Walensky, 51, has long been a doctor on a mission — first, to fight AIDS around the world, and now, to shore up the CDC and get the United States through the pandemic. Beyond unmuzzling her agency’s staff, she vows to tackle many other challenges, pushing particularly hard on vaccine distribution and rebuilding the public health system.

Walensky’s family has a tradition of service, including a grandfather who served in World War II and rose to be a brigadier general. And she likens the call she got from the Biden administration to a hospital alarm that goes off when a patient is in cardiac arrest.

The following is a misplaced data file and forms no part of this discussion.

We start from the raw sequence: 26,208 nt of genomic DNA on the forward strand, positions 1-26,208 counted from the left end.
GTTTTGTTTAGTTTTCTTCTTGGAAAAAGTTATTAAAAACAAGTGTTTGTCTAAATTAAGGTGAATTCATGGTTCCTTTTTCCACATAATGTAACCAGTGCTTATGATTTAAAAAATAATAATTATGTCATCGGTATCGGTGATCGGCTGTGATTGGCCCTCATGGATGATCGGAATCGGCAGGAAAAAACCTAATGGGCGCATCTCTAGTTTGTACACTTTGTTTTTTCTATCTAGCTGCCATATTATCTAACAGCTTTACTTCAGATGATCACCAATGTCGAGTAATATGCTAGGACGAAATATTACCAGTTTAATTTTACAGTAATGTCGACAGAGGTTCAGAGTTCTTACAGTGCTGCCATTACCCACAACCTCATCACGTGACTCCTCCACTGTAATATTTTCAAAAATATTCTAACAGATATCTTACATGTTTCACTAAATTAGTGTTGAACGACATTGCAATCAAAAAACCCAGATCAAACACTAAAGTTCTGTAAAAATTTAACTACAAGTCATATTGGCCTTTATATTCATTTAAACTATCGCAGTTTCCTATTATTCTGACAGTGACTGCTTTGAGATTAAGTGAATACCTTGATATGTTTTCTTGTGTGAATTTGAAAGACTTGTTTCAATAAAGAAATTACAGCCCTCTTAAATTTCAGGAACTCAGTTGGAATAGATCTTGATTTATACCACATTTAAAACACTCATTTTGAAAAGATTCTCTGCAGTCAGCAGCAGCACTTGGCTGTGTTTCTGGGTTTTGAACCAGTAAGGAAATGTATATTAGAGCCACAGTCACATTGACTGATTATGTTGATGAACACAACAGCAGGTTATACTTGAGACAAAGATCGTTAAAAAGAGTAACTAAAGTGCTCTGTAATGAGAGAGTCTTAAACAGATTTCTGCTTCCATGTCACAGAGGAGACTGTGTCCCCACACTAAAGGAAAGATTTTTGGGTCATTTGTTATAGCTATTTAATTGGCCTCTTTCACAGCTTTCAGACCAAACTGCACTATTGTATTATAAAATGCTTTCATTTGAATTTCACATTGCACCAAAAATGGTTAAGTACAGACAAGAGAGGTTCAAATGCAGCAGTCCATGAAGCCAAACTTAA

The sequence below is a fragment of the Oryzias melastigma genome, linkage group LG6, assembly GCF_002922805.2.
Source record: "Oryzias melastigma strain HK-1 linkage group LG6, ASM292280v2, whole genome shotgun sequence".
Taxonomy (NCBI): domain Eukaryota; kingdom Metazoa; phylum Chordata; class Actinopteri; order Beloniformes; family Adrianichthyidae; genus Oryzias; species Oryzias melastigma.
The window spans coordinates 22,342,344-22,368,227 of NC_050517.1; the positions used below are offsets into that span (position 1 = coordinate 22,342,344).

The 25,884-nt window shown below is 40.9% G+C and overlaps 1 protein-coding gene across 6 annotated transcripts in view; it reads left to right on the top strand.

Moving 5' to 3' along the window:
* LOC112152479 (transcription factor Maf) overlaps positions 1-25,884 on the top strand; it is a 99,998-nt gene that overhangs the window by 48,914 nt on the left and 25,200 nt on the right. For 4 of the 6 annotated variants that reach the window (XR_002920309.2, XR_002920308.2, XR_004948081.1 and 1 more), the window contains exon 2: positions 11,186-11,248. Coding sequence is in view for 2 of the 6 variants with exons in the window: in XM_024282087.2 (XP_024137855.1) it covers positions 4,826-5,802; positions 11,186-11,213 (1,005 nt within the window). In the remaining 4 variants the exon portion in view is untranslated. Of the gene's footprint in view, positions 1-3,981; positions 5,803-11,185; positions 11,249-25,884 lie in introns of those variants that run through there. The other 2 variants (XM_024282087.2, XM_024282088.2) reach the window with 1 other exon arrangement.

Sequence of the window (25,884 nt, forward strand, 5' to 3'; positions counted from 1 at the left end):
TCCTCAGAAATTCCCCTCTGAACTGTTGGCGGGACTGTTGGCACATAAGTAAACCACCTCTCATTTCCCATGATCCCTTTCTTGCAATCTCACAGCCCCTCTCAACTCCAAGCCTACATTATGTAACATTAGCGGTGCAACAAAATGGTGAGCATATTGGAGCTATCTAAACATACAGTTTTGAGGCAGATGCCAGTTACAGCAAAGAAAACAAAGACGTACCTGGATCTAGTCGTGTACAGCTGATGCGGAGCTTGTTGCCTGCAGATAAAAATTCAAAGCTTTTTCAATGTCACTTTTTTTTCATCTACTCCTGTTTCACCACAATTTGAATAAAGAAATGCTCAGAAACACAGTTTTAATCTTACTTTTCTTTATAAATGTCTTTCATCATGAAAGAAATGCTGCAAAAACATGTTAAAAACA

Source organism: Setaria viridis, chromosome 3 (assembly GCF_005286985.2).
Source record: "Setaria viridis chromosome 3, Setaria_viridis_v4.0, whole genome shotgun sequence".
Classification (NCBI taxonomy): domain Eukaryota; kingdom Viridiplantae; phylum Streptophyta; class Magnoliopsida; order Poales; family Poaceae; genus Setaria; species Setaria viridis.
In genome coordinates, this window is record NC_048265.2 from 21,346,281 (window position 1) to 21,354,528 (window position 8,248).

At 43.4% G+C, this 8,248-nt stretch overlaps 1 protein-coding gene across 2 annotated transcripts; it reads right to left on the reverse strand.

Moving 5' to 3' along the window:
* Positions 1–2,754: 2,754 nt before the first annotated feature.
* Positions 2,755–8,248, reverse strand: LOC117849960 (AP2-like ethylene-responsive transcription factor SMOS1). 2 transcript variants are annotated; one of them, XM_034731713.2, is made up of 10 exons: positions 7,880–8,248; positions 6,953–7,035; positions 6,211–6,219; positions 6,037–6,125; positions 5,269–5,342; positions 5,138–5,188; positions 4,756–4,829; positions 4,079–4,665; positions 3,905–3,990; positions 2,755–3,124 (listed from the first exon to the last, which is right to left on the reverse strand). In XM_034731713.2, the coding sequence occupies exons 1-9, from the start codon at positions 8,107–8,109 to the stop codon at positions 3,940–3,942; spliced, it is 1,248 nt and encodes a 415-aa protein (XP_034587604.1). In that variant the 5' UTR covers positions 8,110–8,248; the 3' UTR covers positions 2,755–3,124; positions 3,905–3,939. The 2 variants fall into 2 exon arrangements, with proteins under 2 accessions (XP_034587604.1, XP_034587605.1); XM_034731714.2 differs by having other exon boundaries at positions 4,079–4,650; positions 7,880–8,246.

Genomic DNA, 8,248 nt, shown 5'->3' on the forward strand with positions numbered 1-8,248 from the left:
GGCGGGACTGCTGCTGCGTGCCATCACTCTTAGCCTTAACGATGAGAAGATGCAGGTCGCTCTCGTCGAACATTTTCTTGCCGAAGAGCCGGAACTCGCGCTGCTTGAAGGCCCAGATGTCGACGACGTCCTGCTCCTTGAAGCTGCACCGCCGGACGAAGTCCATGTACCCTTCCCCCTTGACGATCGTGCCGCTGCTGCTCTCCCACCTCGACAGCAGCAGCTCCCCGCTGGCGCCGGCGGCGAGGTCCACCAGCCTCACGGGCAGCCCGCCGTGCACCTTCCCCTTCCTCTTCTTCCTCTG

“I got called during a code,” she told JAMA. “And when you get called during a code, your job is to be there to help.”

At Massachusetts General Hospital, where Walensky was the chief of infectious diseases, some of her many admirers now have T-shirts that read “Answer the Code” with her initials, RPW, beneath.

The shirts are part of an outpouring of affection in Boston biomedical circles and far beyond that greeted Walensky’s appointment — including a flood of floral bouquets that her husband and three sons helped accept after word of her new job got out.

“At one point, one of my sons said, ‘You know, Dad, we should just open a florist shop at this point,” said Dr. Loren Walensky, the CDC director’s husband.

He studies and treats children’s blood cancers at Boston Children’s Hospital and the Dana-Farber Cancer Institute. And now he could be called the “first gentleman” of the CDC.